for the sponge cake:
2 cups flour
1 cup milk, at room temperature
1 cup sugar
8 tablespoons butter, at room temperature
2 eggs, at room temperature
1 tablespoon baking powder
2 teaspoons vanilla extract
for the cream filling:
1/2 cup milk
1/2 cup confectioners sugar
1/2 cup cold butter
2 1/2 tablespoons flour
1 teaspoon vanilla extract or vanilla paste
1/2 teaspoon salt
for the chocolate coating:
5 cups confectioners sugar
6 tablespoons cocoa powder
1 cup boiling water
2 tablespoon butter
2 teaspoon vanilla
for the cream filling:
In a small pan, mix flour with milk and boil until thick. Cool. Beat until fluffy and add other ingredients one at a time, beating well after each addition. Refrigerate 1 hour or up to 24. Note: if you make it the day before, you might want to beat it again before piping it into the cakes to ensure a fluffy texture. Also, the cream should be cold and rather stiff when you pipe it into the cake, the act of piping will soften it a bit so do not be tempted to let it warm up before filling.
for the sponge cake:
Grease 8 to 12 wells in a "cream canoe" pan. Preheat oven to 350. Whisk together flour and baking powder in a bowl. Set aside. Cream the butter and sugar in a large bowl until fluffy. Beat in eggs one at a time, until it is very light and fluffy-almost at soft peaks. Stir in vanilla. Add flour mixture alternately with the milk, beginning and ending with the flour mixture. Pour into prepared pans. Note: check the instructions on your pan, but I would recommend filling them about halfway, there is a lot of leavening in the the batter and you wouldn't want them to overflow.
Bake for 15 minutes, or until the cakes are just golden and a toothpick inserted in the center of the center cupcake comes out clean. Remove from the oven, invert to a wire rack and cool completely before filling. Use a pastry bag or cream filling gun (one comes with the pan I linked to) and fill three holes (chopsticks make good hole punchers, just be careful not to poke all the way to the other side and give a it a little wiggle so the inside hole is slightly bigger than the outside)on the underside of the cake with cream. Slightly overfill each hole, then use your thumb to tamp it in.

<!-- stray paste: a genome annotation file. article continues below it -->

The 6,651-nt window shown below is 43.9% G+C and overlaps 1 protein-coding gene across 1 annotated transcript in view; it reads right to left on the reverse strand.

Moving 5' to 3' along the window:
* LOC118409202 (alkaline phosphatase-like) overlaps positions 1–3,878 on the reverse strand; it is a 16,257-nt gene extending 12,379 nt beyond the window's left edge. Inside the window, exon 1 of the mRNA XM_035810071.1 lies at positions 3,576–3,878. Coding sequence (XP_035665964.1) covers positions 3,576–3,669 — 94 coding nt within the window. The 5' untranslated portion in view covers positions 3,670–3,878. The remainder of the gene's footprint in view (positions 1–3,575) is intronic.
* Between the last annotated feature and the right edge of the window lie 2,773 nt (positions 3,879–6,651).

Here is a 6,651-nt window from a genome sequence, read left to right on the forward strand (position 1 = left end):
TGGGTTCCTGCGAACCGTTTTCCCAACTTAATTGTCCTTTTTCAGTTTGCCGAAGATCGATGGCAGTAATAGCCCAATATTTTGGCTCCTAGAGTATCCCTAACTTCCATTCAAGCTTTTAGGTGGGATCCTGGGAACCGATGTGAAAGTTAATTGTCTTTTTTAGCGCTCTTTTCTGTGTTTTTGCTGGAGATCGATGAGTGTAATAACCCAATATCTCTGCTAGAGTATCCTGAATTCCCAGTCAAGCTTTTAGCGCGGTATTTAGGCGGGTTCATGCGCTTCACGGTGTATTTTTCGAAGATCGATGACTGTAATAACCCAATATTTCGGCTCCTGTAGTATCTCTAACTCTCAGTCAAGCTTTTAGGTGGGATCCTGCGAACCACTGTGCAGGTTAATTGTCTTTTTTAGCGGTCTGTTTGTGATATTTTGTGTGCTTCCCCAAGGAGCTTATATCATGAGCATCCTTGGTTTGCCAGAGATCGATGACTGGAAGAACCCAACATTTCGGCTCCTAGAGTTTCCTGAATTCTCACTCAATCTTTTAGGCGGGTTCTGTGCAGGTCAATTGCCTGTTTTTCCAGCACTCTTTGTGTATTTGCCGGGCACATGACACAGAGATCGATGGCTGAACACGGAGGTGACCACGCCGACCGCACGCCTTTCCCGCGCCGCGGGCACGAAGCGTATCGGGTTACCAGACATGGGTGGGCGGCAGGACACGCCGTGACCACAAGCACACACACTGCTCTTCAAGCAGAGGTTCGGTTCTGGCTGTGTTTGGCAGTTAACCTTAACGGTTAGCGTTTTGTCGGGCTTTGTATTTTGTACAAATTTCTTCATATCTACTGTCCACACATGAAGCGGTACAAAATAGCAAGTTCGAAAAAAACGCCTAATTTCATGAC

for the coating:
Combine powdered sugar, cocoa powder, butter, vanilla and boiling water in saucepan. Stir over low heat to mix well. Do not let it boil. Dip the bottoms of cooled, filled cakes in the chocolate then place on a wire rack over a bowl and pour the chocolate directly from the pan over the top of the cakes to coat the tops. Refill the pan with the chocolate that collects in the bowl.
Allow the cakes to drip over a wire rack with waxed paper underneath to catch the drips. Repeat if needed. Note: it seems like you are making a lot of glaze, but you lose a lot as they drip and dry and it is better to have too much than to run out before you are finished.
My thoughts:Today is my birthday (29! Oy!) and ever since I've known my husband he has made something special for my birthday. First it was a crazy bombe with 2 kinds of mousse for my 25th birthday then red velvet cupcakes, then vanilla bean cupcakes, last year's chocolate malt cupcakes and this year's chocodiles. Chocodiles are a cult classic only available in some areas (NOT Baltimore!) and we thought it would be fun to make a homemade version. I know we can't be the only ones who have wished that packaged snacks tasted as good as they looked. By making our own, they really do.
Making the cakes was a joint effort, I created the recipe and tweaked it while he did the actual mixing and baking. I think they turned out really well, not too gourmetish or fancy but a really fresh tasting step up from the prepackaged cakes. The cake was really light and fluffy and the cream filling was exactly the right texture: creamy but not oily or greasy.
Chocodiles, for those not in the know, are basically a chocolate covered Twinkie. Once sold all over the US, they are now only available in select cities on the West Coast and the subject of much debate and interest among the junk food glitterati. There is even a petition urging Hostess to bring Chocodiles back to the East Coast!
If you are more of a Twinkie person, this recipe would make an excellent homemade Twinkie, just skip the chocolate coating. It will be the best Twinkie you've ever had. The pinnacle of Twinkiedom.
Note: If you don't have a cream canoe pan, you could try a version using a traditional cupcake pan. I must say, it is well worth buying the actual pan. The cupcakes were perfectly golden brown and slid right out with no sticking.